Weisong Shi is a Charles H. Gershenson Distinguished Faculty Fellow and a Professor of Computer Science with Wayne State University, USA, where he leads the Wayne Mobility Initiative (WMI) and directs the Connected and Autonomous dRiving Laboratory (CAR), investigating performance, reliability, power- and energy-efficiency, trust and privacy issues of networked computer systems, and applications. He is one of the leaders in the edge computing research community and has been very actively working on edge computing and its applications in public safety, CAVs, and connected health. His paper entitled “Edge Computing: Vision and Challenges” has been cited more than 2500 times. In 2016, he co-chaired the NSF Workshop on Grand Challenges in Edge Computing. In 2018, Dr. Shi led the development of IEEE Course on Edge Computing. In 2019, Dr. Shi served as the lead guest editor for the edge computing special issue on the prestigious Proceedings of the IEEE journal. He is the Founding Steering Committee Chair of the ACM/IEEE Symposium on Edge Computing (SEC). He is an IEEE Fellow and an ACM Distinguished Scientist.
Director of Engineering, Emerald Innovations / Professor, Duke University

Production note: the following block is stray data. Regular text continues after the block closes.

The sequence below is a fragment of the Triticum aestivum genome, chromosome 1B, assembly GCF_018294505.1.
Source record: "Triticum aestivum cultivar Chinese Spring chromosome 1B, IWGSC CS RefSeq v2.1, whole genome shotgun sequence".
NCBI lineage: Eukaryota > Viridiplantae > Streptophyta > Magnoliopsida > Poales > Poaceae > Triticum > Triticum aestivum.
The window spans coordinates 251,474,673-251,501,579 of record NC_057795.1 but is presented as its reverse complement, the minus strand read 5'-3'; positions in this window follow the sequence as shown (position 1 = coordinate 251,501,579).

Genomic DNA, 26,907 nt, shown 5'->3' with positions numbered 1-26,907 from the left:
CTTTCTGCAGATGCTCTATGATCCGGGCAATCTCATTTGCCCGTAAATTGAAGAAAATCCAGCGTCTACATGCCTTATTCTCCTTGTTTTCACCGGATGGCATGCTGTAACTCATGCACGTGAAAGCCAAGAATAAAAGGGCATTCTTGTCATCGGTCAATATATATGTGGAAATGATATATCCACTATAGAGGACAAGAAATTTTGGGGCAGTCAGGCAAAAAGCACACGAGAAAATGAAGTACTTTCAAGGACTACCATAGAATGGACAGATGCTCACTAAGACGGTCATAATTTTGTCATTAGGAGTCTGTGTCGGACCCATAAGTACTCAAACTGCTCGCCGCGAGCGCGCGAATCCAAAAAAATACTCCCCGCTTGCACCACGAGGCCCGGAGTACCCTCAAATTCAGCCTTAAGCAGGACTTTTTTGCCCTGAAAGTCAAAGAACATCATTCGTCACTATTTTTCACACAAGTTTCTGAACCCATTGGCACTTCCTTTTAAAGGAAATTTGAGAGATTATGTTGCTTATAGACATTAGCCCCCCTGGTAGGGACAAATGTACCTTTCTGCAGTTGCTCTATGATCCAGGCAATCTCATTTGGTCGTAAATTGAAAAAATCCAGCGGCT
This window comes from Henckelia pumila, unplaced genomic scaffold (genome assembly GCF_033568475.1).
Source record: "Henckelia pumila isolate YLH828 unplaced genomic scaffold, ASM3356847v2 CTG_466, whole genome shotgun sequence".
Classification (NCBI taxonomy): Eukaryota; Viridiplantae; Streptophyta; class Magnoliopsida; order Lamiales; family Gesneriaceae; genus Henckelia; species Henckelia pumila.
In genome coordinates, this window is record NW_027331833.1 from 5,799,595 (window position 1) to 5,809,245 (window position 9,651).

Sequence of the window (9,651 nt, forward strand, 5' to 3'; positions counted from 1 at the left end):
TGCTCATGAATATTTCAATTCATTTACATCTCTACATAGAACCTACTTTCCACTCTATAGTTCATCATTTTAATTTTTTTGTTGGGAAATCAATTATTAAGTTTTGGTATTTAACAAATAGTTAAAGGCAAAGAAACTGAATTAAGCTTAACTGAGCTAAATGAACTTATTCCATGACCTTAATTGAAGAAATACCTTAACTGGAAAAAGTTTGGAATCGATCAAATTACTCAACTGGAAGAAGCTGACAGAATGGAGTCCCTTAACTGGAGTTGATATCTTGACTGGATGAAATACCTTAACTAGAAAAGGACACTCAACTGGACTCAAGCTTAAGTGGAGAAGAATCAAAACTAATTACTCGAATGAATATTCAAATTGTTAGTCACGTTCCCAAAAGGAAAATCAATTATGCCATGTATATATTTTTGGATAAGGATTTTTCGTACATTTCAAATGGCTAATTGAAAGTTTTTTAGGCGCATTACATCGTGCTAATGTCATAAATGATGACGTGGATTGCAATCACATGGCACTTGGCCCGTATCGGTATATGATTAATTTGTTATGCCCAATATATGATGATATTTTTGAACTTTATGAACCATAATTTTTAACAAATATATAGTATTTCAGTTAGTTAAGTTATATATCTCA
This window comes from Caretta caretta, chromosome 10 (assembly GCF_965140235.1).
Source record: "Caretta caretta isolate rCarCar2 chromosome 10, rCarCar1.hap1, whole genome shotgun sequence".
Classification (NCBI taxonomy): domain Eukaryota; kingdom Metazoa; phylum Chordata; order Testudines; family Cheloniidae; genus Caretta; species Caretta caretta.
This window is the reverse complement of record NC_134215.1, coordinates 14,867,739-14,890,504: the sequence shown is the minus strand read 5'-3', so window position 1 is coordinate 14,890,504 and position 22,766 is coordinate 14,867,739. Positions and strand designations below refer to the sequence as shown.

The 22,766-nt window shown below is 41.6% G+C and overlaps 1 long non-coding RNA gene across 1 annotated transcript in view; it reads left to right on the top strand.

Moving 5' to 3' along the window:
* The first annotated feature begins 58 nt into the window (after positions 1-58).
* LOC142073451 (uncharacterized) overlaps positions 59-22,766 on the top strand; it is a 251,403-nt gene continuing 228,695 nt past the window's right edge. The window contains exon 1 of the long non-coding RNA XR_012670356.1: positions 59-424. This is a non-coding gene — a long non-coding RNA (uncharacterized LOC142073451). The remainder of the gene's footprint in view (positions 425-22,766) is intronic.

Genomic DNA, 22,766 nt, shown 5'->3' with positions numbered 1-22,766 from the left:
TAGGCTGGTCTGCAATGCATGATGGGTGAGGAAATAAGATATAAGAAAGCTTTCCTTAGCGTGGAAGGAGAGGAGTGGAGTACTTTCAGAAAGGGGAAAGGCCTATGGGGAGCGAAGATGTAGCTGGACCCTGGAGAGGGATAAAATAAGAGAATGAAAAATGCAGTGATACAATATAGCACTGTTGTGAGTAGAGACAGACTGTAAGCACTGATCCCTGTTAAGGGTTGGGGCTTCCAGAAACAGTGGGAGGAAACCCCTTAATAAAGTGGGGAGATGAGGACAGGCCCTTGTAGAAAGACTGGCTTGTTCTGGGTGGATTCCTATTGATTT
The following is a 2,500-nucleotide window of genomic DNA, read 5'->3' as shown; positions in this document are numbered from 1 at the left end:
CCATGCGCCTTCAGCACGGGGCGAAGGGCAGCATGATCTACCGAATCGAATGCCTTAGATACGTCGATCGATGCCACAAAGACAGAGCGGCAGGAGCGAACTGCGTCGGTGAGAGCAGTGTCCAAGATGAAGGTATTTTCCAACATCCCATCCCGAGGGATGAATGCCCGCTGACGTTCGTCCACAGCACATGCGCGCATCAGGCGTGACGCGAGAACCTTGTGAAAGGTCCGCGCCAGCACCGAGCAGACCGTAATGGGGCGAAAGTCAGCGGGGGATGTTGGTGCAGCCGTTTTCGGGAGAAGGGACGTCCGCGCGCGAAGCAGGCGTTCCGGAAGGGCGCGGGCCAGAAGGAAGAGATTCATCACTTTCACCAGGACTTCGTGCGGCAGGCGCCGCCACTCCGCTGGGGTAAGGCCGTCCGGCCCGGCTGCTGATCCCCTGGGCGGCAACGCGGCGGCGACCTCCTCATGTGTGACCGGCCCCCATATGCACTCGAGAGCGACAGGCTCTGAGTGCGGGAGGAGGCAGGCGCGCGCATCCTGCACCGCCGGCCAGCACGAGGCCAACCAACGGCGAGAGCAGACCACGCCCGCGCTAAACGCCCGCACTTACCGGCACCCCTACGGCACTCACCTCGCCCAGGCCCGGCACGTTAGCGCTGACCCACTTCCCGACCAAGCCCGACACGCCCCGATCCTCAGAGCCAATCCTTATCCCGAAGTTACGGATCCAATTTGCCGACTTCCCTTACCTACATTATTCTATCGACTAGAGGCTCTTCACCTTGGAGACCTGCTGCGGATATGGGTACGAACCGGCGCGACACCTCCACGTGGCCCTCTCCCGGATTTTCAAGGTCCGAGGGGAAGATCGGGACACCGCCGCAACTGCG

Bruce Maggs received the S.B., S.M., and Ph.D. degrees in computer science from the Massachusetts Institute of Technology in 1985, 1986, and 1989, respectively. His advisor was Charles Leiserson. After spending one year as a Postdoctoral Associate at MIT, he worked as a Research Scientist at NEC Research Institute in Princeton from 1990 to 1993. In 1994, he moved to the Computer Science Department at Carnegie Mellon, where he eventually achieved the rank of full Professor. While on a two-year leave-of-absence from Carnegie Mellon, Maggs was a founding employee of Akamai Technologies, serving as its first Vice President for Research and Development. In 2009, Maggs joined Duke University, where he is the Pelham Wilder Professor of Computer Science. In 2018 he was part of a large team that received the inaugural ACM SIGCOMM Networking Systems Award for the Akamai Content Distribution Network, and was named an ACM Fellow. Maggs is currently on leave from Duke and is serving as Director of Engineering for Emerald Innovations.